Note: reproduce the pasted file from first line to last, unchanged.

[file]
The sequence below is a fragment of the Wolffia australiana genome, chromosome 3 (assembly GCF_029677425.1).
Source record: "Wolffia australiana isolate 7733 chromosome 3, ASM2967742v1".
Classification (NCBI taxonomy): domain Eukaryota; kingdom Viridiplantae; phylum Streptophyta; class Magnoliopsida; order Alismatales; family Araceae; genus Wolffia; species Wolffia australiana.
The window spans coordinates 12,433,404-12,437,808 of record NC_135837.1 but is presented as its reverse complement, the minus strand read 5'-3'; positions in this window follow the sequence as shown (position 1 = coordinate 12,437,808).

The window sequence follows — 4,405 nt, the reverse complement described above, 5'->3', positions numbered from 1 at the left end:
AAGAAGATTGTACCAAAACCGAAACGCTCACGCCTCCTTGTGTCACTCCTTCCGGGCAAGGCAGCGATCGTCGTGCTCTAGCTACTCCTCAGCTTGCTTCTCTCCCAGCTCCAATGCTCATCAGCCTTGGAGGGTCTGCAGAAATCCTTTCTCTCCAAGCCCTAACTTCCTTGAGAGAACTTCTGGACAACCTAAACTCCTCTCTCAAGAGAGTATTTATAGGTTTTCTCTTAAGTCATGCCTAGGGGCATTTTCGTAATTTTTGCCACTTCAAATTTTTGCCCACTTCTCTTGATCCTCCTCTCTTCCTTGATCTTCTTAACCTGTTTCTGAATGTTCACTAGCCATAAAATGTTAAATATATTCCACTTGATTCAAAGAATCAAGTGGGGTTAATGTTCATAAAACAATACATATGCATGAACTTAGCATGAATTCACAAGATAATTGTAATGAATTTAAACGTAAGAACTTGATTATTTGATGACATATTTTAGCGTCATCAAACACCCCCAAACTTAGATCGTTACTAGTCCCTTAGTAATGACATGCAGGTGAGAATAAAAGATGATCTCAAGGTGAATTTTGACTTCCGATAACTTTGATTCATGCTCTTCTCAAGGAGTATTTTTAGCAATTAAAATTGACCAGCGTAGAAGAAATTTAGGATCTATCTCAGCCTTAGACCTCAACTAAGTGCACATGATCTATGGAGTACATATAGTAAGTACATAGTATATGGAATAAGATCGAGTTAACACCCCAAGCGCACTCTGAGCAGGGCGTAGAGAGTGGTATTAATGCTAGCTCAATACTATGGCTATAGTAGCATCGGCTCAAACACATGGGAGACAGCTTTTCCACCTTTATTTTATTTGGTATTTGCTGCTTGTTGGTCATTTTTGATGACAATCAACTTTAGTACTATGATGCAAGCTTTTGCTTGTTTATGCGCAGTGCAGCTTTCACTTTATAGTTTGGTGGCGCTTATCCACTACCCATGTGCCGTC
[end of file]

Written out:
The sequence below is a fragment of the Wolffia australiana genome, chromosome 3 (assembly GCF_029677425.1).
Source record: "Wolffia australiana isolate 7733 chromosome 3, ASM2967742v1".
Classification (NCBI taxonomy): domain Eukaryota; kingdom Viridiplantae; phylum Streptophyta; class Magnoliopsida; order Alismatales; family Araceae; genus Wolffia; species Wolffia australiana.
The window spans coordinates 12,433,404-12,437,808 of record NC_135837.1 but is presented as its reverse complement, the minus strand read 5'-3'; positions in this window follow the sequence as shown (position 1 = coordinate 12,437,808).

The window sequence follows — 4,405 nt, the reverse complement described above, 5'->3', positions numbered from 1 at the left end:
AAGAAGATTGTACCAAAACCGAAACGCTCACGCCTCCTTGTGTCACTCCTTCCGGGCAAGGCAGCGATCGTCGTGCTCTAGCTACTCCTCAGCTTGCTTCTCTCCCAGCTCCAATGCTCATCAGCCTTGGAGGGTCTGCAGAAATCCTTTCTCTCCAAGCCCTAACTTCCTTGAGAGAACTTCTGGACAACCTAAACTCCTCTCTCAAGAGAGTATTTATAGGTTTTCTCTTAAGTCATGCCTAGGGGCATTTTCGTAATTTTTGCCACTTCAAATTTTTGCCCACTTCTCTTGATCCTCCTCTCTTCCTTGATCTTCTTAACCTGTTTCTGAATGTTCACTAGCCATAAAATGTTAAATATATTCCACTTGATTCAAAGAATCAAGTGGGGTTAATGTTCATAAAACAATACATATGCATGAACTTAGCATGAATTCACAAGATAATTGTAATGAATTTAAACGTAAGAACTTGATTATTTGATGACATATTTTAGCGTCATCAAACACCCCCAAACTTAGATCGTTACTAGTCCCTTAGTAATGACATGCAGGTGAGAATAAAAGATGATCTCAAGGTGAATTTTGACTTCCGATAACTTTGATTCATGCTCTTCTCAAGGAGTATTTTTAGCAATTAAAATTGACCAGCGTAGAAGAAATTTAGGATCTATCTCAGCCTTAGACCTCAACTAAGTGCACATGATCTATGGAGTACATATAGTAAGTACATAGTATATGGAATAAGATCGAGTTAACACCCCAAGCGCACTCTGAGCAGGGCGTAGAGAGTGGTATTAATGCTAGCTCAATACTATGGCTATAGTAGCATCGGCTCAAACACATGGGAGACAGCTTTTCCACCTTTATTTTATTTGGTATTTGCTGCTTGTTGGTCATTTTTGATGACAATCAACTTTAGTACTATGATGCAAGCTTTTGCTTGTTTATGCGCAGTGCAGCTTTCACTTTATAGTTTGGTGGCGCTTATCCACTACCCATGTGCCGTC